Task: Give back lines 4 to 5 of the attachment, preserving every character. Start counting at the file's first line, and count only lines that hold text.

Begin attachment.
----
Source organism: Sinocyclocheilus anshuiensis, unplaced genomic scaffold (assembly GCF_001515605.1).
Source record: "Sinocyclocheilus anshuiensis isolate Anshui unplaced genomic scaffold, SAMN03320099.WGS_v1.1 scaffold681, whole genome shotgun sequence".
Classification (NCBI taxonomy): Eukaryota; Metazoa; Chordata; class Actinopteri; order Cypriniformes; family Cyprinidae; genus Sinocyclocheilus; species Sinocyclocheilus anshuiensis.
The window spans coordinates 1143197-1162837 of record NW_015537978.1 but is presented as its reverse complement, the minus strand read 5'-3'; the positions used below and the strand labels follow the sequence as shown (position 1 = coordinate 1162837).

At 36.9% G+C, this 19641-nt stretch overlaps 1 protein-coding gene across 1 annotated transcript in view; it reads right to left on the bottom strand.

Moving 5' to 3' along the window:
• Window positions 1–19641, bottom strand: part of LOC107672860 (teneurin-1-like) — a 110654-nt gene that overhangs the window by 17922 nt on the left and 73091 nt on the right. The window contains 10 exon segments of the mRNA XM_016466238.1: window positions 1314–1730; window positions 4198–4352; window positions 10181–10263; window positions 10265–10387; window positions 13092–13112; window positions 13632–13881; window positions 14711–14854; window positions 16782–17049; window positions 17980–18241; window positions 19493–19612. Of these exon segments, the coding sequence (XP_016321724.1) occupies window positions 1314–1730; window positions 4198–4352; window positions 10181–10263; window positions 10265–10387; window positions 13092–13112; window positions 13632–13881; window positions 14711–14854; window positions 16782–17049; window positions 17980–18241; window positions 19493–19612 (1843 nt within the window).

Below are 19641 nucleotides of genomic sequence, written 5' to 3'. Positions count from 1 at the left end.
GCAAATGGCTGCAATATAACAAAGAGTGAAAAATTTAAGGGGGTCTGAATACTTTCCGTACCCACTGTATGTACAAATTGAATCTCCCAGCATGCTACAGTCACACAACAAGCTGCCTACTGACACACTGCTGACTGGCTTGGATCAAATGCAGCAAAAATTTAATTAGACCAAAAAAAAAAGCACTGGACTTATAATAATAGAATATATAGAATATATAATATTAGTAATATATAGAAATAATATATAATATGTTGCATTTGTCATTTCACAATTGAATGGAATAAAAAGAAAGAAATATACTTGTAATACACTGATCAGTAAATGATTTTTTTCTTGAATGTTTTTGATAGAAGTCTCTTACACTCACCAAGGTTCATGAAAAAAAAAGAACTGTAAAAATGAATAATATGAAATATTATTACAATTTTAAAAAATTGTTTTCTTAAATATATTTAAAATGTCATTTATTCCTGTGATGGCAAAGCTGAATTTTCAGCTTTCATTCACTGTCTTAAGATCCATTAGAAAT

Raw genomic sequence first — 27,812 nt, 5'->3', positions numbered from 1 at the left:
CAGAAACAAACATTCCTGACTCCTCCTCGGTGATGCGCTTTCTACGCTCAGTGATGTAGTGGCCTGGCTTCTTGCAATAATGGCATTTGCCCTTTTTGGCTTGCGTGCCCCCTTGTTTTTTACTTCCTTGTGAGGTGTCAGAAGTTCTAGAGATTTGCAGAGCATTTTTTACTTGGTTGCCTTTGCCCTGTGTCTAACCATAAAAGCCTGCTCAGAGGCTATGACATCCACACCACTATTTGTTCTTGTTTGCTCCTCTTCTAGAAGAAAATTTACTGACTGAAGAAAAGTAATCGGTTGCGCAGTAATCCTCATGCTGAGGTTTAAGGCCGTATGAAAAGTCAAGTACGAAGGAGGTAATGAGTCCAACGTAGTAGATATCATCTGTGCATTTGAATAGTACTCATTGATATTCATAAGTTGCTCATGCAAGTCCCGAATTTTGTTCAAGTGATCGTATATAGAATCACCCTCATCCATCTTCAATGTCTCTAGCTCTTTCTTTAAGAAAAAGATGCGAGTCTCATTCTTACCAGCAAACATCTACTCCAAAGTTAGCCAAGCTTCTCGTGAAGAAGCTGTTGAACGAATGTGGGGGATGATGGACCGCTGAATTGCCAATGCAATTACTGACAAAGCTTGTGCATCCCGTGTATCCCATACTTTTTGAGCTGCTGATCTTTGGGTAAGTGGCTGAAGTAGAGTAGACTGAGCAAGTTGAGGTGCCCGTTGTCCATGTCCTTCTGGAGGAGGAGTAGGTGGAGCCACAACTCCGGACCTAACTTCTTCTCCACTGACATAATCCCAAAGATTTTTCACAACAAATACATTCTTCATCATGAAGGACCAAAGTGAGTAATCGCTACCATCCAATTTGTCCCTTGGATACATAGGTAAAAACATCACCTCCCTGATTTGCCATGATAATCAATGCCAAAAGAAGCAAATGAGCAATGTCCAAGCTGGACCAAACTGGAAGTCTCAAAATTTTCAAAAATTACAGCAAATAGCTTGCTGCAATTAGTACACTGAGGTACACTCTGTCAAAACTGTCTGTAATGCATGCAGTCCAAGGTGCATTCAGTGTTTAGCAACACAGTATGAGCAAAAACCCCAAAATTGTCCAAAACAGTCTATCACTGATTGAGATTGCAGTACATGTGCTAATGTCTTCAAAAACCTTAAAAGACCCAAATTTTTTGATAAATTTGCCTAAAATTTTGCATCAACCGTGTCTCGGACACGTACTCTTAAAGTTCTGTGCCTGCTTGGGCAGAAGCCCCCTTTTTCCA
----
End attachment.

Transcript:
The window spans coordinates 1143197-1162837 of record NW_015537978.1 but is presented as its reverse complement, the minus strand read 5'-3'; the positions used below and the strand labels follow the sequence as shown (position 1 = coordinate 1162837).

At 36.9% G+C, this 19641-nt stretch overlaps 1 protein-coding gene across 1 annotated transcript in view; it reads right to left on the bottom strand.